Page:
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The wind is in the door

My great aunt, who ran a little sweet shop in a small Gower village until the (and her) early 80s, used to say ‘the wind is in the door’ in her peculiar Gower accent if there was a storm blowing. I think she would have been able to use that phrase today,

We weathered the previous storm (weathered – did you see what I did there?) partly because we had several days warning. This one sneaked in, hidden in the shadow of the big one and hit my part of South Wales harder. Following a tip from a fellow photographer, I headed off to Rest Bay to see what there was to see with the sea (I’m on wordsmithing form today – there’ll be rhymes sometime soon).

I wasn’t disappointed. I could see the rough breakers and the foam filling the air from the car park. I battled to force open the car door and struggled to make my way down to the beach against the wind, blowing directly in from the sea. It wasn’t cold, but the spray acted like rain and stung my face as it blew across the sand. I wouldn’t be surprised if there were grains of sand mixed up in it.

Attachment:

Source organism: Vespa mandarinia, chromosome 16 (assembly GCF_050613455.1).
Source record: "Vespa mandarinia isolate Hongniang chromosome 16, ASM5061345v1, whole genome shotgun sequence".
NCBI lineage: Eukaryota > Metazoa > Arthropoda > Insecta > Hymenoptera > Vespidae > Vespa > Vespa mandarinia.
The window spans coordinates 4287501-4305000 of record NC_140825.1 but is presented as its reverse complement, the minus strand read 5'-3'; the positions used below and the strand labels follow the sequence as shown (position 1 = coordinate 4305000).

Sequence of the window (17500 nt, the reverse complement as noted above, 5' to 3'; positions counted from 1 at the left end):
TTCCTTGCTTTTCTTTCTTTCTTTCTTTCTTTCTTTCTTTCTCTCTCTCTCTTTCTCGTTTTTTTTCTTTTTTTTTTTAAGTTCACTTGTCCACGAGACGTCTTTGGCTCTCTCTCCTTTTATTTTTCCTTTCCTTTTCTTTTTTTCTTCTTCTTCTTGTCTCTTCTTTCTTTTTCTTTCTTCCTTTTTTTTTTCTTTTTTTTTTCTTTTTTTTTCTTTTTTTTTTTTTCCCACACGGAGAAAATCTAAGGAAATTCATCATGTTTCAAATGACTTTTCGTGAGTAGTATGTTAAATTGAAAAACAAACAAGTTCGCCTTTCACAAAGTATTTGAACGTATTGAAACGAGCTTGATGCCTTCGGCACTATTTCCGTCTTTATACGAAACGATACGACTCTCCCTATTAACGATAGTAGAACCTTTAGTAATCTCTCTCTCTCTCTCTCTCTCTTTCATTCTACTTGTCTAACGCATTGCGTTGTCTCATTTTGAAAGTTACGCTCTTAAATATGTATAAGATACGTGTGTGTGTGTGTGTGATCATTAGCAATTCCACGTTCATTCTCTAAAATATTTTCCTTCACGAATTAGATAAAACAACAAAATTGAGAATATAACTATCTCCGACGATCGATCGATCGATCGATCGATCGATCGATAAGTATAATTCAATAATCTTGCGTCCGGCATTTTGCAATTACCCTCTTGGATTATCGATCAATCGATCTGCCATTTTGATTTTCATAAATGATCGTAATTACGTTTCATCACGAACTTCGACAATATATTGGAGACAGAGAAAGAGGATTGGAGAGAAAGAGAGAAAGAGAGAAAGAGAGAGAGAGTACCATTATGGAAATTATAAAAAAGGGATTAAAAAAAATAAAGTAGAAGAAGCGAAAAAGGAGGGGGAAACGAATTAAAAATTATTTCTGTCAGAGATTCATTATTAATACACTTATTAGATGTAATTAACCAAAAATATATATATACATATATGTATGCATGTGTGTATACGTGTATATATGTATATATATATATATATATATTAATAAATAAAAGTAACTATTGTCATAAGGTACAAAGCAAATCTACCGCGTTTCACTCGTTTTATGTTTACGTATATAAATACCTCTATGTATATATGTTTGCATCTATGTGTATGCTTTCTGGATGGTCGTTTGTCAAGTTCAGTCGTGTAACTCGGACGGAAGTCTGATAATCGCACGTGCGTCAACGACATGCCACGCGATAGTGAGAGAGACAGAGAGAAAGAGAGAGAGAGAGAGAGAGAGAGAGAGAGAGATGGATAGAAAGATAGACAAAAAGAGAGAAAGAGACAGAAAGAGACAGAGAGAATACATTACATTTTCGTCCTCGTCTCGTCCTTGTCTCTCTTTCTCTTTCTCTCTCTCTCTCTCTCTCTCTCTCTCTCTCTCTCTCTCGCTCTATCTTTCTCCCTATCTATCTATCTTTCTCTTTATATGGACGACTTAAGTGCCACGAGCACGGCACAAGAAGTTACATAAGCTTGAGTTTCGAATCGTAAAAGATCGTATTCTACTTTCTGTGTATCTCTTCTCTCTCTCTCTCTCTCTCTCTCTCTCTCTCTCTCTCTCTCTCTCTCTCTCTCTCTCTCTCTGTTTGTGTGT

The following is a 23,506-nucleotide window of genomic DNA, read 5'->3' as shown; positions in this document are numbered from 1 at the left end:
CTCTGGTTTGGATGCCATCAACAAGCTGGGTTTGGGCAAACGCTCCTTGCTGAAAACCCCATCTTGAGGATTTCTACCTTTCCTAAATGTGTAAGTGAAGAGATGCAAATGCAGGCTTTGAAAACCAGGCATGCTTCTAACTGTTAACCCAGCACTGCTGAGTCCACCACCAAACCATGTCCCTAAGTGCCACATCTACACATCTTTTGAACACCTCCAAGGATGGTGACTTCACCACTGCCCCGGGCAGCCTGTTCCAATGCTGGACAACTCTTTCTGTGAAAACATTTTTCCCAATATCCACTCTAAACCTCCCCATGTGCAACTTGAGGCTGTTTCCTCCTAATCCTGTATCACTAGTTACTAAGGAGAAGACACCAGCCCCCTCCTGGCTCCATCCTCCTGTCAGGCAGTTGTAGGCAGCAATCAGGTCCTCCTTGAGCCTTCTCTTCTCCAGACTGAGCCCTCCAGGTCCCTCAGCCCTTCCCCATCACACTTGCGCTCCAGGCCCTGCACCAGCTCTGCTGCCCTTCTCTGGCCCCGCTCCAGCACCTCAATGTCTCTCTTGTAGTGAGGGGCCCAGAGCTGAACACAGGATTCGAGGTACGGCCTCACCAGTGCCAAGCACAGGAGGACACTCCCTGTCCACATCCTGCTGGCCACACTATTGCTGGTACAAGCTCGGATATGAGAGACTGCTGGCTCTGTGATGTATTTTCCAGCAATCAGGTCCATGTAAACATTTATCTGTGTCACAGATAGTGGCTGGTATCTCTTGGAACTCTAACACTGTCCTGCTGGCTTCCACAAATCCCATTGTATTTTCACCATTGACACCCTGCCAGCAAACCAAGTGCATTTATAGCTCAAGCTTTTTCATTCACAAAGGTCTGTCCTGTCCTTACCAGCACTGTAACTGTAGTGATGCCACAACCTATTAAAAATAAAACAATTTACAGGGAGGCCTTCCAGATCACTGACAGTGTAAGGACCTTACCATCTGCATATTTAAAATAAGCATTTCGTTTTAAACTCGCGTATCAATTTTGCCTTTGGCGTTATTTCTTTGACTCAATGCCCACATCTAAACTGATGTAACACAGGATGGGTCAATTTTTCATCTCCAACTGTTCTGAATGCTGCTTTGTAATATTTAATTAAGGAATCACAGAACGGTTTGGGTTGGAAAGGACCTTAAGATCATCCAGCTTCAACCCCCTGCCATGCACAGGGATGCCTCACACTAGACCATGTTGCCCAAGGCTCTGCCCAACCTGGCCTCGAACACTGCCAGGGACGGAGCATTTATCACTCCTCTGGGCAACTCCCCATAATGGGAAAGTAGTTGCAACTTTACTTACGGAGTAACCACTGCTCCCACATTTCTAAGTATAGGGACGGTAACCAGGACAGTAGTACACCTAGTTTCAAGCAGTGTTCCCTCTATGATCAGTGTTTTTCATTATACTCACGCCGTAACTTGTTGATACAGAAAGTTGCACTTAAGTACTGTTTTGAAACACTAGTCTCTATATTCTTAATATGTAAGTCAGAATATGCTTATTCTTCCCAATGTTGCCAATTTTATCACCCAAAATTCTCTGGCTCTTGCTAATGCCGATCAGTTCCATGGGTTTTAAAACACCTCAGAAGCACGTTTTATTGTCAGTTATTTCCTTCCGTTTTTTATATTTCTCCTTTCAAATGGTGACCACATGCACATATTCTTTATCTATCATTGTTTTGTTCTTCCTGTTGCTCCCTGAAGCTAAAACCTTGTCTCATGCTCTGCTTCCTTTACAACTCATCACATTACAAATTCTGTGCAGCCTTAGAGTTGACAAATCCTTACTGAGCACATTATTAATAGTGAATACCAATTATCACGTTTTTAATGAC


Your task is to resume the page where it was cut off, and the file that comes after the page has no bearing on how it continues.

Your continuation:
I walked along the coastline, heading east towards Porthcawl. The tide was coming in and although I was side on to the wind, I found it hard to make headway in the lengthy gusts. Porthcawl came into view and I could see massive waves striking the pier and crashing over the lighthouse at the end of it. I found a small pavilion to shelter behind and took a few minutes to watch and listen to the sea. There was a low, constant rumble and a higher pitched sound as the water crashed onto the rocks and pebbles. The wind added to the noise, whistling around corners and rattling anything that was not completely fixed down.